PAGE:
This meant they all ran out of steam after about ten minutes; by 2:30 p.m., a half-hour into the rally, they all began talking among themselves about who would speak next. After awhile the speakers began returning to the podium to rant a little longer.
The rally's chief organizer, "Jim Ramm" -- whose real name is Matthew Ramsey, a former Snohomish County militia promoter whose earlier activities I documented recently -- spent much of the rally walking about the steps, videotaping the speakers (as well as those of us in the press area) and checking the sound system. But he also took the podium on occasion, delivering his invective with a guttural snarl.
Ramm and his NSM crew had been predicting a large turnout of fellow neo-Nazis, but all they really demonstrated was just how pathetic a response their recruitment efforts have been over the past year. This can only be a good sign for folks in the Northwest, who have suffered the presence of neo-Nazis for many years now, because nationally speaking, in contrast, the NSM has become a significant presence on the far-right scene.
This is especially the case in light of the violence the NSM was responsible for inducing in Toledo, Ohio, last year, and attempted to spark earlier this year in Orlando, Florida.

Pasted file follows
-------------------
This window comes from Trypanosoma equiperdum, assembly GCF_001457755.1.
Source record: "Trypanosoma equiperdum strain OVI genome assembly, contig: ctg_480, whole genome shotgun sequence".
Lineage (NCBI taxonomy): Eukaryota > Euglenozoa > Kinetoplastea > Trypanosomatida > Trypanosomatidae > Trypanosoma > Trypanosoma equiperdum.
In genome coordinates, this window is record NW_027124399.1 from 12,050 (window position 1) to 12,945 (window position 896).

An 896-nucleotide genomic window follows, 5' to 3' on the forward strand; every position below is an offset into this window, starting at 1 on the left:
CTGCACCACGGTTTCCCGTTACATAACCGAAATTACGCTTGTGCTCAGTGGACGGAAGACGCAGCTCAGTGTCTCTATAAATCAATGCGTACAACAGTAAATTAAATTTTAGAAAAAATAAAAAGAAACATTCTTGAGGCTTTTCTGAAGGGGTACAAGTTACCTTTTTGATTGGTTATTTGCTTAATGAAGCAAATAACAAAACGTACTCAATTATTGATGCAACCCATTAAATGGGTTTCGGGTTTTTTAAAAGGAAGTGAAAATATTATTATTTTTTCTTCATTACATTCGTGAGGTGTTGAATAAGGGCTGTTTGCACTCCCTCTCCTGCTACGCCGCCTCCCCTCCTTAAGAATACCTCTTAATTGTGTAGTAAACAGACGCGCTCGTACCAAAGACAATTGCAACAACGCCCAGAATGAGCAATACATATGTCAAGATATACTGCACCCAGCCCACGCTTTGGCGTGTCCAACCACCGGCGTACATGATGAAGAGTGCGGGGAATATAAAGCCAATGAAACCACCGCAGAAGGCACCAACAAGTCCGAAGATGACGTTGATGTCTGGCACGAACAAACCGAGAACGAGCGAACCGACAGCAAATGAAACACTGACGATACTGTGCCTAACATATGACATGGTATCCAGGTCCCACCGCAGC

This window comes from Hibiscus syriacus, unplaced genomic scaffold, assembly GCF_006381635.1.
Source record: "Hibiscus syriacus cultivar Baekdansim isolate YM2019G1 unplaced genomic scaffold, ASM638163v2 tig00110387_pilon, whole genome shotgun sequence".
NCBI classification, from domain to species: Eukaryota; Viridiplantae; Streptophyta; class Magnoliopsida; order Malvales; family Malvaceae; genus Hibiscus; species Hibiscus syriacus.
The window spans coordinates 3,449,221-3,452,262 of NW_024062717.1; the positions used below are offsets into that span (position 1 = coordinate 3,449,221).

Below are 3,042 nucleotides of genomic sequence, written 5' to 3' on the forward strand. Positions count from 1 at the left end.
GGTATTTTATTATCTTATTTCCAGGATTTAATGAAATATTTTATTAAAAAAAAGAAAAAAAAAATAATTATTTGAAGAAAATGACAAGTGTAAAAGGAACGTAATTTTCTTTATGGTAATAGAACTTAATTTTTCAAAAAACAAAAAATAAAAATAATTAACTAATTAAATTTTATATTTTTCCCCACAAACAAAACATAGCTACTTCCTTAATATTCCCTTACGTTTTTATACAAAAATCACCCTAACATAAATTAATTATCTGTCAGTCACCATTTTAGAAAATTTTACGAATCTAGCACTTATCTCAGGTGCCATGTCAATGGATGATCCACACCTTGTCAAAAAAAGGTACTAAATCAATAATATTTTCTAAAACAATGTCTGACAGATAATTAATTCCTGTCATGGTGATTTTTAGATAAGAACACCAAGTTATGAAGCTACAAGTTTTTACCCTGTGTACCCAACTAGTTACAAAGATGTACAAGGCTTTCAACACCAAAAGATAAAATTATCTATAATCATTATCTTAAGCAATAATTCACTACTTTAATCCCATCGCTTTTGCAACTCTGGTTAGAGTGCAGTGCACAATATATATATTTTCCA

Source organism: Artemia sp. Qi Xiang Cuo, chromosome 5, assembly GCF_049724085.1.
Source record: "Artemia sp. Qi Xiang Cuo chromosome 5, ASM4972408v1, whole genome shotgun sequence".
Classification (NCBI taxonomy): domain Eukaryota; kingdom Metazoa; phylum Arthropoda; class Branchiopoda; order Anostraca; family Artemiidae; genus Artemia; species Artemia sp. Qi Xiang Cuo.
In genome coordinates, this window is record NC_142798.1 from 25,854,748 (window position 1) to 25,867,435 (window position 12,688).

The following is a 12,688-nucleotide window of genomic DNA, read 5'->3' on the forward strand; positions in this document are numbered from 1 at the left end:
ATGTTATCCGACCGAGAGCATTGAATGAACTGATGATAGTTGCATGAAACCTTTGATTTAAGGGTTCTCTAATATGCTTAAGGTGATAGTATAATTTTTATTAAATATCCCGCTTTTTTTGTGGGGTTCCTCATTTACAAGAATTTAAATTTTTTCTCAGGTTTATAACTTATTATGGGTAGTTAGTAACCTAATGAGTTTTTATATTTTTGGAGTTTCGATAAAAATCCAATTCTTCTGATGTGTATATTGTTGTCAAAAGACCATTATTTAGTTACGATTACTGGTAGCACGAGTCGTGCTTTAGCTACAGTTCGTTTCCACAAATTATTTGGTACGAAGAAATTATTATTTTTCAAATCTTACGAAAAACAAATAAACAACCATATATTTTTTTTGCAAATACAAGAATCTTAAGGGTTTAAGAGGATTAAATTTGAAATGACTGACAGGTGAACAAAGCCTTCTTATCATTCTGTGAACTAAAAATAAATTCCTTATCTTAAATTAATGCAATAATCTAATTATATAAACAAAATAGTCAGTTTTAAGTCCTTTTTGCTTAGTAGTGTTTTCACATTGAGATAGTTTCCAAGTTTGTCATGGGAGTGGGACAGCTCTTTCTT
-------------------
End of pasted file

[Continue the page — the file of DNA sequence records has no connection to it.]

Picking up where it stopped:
In stark contrast, the crowd in Olympia was largely good-natured -- their main purpose was to mock and laugh at the Nazis. Following up on the previous day's community gathering that celebrated the city's diversity, the crowd of protesters that showed up was intent on making a positive response to the Nazi preesence.
Especially noteworthy was the troupe of protesters dressed as clowns -- Nazi clowns, who actually goosestepped together better than the inchoate cluster up on the Capitol steps. They pranced and laughed and danced in the front of the crowd, setting the light-hearted mocking tone that prevailed throughout the afternoon.
The idea for this was hatched by local organizers, including Rick at Olyblog, who approached me last January with the idea, and which sounded at the time like an excellent response I endorsed.
Mind you, this runs directly counter to the advice given by my friends at the Southern Poverty Law Center and the Anti-Defamation League, who consistently urge people to stay away and defang the Nazi rallies by denying them an audience.